Turku, like the rest of Finland, has four different seasons. Turku has a humid continental climate since it is located on the Baltic Sea and is protected by the Archipelago Sea’s islands. The city, like most of southern Finland, has warm summers with temperatures reaching 30°C (85 °F) and cold winters with regular snowfall and temperatures as low as -25°C (-15 °F). The warm season from late May to early September is unquestionably the ideal time to come. If you come in the winter and encounter slush, go a little farther inland (a local bus will bring you there) and you will most likely see snow.
Geography of Turku
Turku, in the southwestern part of Finland, is located at the mouth of the Aura river and spans 245 square kilometers (95 square miles) of territory on both sides of the river. The eastern side, where the Cathedral of Turku is situated, is known as täl pual jokke (“this side of the river”), whereas the western side is known as tois pual jokke (“this side of the river”) (“the other side of the river”). The city core is situated on both banks of the river, close to the river mouth, however development has lately expanded westward.
Turku has 10 bridges crossing the Aura River. Auransilta, the oldest of the present bridges, was built in 1904. Kirjastosilta (‘library bridge’), a pedestrian-only bridge erected in 2013, is the most recent. A well-known feature of the city is the Föri, a tiny ferry that takes walkers and bicycles over the river for free.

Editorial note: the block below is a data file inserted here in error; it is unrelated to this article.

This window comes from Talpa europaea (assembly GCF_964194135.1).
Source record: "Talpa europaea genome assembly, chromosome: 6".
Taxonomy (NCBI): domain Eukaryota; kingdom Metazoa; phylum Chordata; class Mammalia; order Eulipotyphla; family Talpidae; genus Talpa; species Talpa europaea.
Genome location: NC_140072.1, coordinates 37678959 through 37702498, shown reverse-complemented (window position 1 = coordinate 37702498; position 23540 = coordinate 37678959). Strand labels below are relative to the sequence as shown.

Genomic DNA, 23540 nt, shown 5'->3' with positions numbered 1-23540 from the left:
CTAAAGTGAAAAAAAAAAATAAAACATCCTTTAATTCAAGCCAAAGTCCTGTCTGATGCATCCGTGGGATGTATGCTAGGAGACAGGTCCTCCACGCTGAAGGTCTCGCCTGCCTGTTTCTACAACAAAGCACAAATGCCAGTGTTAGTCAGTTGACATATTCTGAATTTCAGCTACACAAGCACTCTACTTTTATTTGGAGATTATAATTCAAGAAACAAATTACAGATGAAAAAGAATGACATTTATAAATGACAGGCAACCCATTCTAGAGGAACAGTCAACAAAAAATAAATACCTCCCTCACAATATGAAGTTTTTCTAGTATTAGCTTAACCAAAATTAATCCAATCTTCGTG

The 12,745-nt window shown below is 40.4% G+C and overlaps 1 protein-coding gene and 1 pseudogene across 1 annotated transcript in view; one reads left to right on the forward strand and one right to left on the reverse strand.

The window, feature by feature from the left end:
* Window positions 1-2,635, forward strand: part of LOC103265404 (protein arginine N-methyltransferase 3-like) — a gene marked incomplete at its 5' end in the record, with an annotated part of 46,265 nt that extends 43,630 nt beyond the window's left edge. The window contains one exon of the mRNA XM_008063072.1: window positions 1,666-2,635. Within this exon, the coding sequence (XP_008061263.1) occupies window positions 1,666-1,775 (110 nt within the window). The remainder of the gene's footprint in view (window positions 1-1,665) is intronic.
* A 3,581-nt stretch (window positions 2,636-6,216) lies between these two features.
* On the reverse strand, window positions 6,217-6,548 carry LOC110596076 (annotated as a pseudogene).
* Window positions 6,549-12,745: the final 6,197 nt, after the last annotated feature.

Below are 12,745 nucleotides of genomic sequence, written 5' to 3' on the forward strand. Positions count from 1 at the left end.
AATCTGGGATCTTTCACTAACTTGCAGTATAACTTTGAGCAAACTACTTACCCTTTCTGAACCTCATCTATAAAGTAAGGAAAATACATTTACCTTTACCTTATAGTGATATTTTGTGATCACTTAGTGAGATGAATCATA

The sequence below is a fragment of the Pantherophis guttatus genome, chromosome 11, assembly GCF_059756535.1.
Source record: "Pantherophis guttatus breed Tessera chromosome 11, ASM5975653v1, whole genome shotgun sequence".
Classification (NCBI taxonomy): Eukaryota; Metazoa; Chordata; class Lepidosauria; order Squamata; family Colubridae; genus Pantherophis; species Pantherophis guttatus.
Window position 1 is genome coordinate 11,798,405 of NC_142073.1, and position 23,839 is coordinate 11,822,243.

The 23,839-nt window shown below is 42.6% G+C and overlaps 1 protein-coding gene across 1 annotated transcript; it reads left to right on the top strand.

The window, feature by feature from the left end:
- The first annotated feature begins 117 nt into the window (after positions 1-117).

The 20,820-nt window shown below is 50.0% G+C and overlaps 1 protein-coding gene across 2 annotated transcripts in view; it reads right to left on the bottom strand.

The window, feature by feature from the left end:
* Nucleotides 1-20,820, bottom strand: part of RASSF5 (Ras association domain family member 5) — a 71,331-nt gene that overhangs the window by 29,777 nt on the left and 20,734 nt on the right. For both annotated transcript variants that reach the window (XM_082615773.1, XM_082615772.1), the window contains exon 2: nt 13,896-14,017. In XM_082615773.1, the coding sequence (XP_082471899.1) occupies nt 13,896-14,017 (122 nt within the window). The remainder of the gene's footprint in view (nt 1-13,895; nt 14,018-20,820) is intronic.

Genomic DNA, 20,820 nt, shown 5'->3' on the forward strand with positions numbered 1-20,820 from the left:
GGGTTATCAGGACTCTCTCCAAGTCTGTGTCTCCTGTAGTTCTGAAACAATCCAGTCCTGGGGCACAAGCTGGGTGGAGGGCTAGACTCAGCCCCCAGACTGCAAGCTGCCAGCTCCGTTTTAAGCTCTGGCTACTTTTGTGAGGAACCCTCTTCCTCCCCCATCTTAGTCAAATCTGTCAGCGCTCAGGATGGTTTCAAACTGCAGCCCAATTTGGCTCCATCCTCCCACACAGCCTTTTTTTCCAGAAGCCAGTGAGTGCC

The Turku Region (LAU 1), with a population of over 300,000, is Finland’s third biggest urban region, behind Greater Helsinki and the Tampere area. In addition to the city, the area comprises the municipalities of Askainen, Kaarina, Lemu, Lieto, Masku, Merimasku, Mynämäki, Naantali, Nousiainen, Paimio, Piikkiö, Raisio, Rusko, Rymättylä, Sauvo, Vahto, and Velkua.
The city region of Turku, with a population of roughly 235,000 people, is a more exclusive definition of the urban area, comprising of four main municipalities: Kaarina, Raisio, Naantali, and Turku.
Economy of Turku
The Port of Turku and other service-oriented sectors are at the heart of the city’s economy. The city is also a well-known high-tech hub; the Turku Science Park region near Kupittaa is home to approximately 300 biotechnology and information technology enterprises, as well as numerous institutions of higher learning that collaborate closely with the business sector. This cooperative aspect is seen as especially significant in terms of the city’s anticipated future economic growth, as detailed in the Turku Strategy, which is presented yearly by the city council. HKScan and Hesburger are two of the largest Finnish enterprises with corporate headquarters in Turku. Bayer, Fläkt Woods, Meyer Werft, Orion Corporation, and Wärtsilä are among the other prominent corporations with operations in Turku.
The city’s unemployment rate was 9.4 percent in 2007. Unemployment, on the other hand, is an issue in the districts of Pansio, Lauste, and Varissuo, where it hovers around 16%.
Internet, Comunication in Turku
SparkNet, Finland’s biggest WiFi network, was founded in 2003 and provides smooth access to wireless internet in your home, office, and on the road. It works with your phone, laptop, or PDA. It is free for all Turku municipal employees as well as students at the city’s schools and institutions. Other people may buy the connection on SparkNet’s website.
Aside from the SparkNet, most of Turku is covered with wifi (“wlan”) hotspots. Most cafés and pubs provide wireless internet access without needing a paying client. Some restaurants will do the same, however they may need you to buy something.
The main library in the city has public computers with Internet connection. Most of the time, you’ll be able to locate a free one, at least for rapidly checking e-mail.